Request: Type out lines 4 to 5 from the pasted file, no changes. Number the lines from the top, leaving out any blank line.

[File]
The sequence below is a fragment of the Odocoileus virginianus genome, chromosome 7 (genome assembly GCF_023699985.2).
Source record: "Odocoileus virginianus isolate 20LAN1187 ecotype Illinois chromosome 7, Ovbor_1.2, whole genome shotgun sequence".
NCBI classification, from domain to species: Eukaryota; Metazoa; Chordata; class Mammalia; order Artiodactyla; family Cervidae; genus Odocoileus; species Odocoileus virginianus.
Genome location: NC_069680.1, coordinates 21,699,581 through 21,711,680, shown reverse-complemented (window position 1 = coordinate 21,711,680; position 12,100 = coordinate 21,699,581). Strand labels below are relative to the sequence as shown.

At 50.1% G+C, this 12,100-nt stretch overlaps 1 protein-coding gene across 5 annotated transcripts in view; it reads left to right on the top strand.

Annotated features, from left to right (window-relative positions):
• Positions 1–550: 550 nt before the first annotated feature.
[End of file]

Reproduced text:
Genome location: NC_069680.1, coordinates 21,699,581 through 21,711,680, shown reverse-complemented (window position 1 = coordinate 21,711,680; position 12,100 = coordinate 21,699,581). Strand labels below are relative to the sequence as shown.

At 50.1% G+C, this 12,100-nt stretch overlaps 1 protein-coding gene across 5 annotated transcripts in view; it reads left to right on the top strand.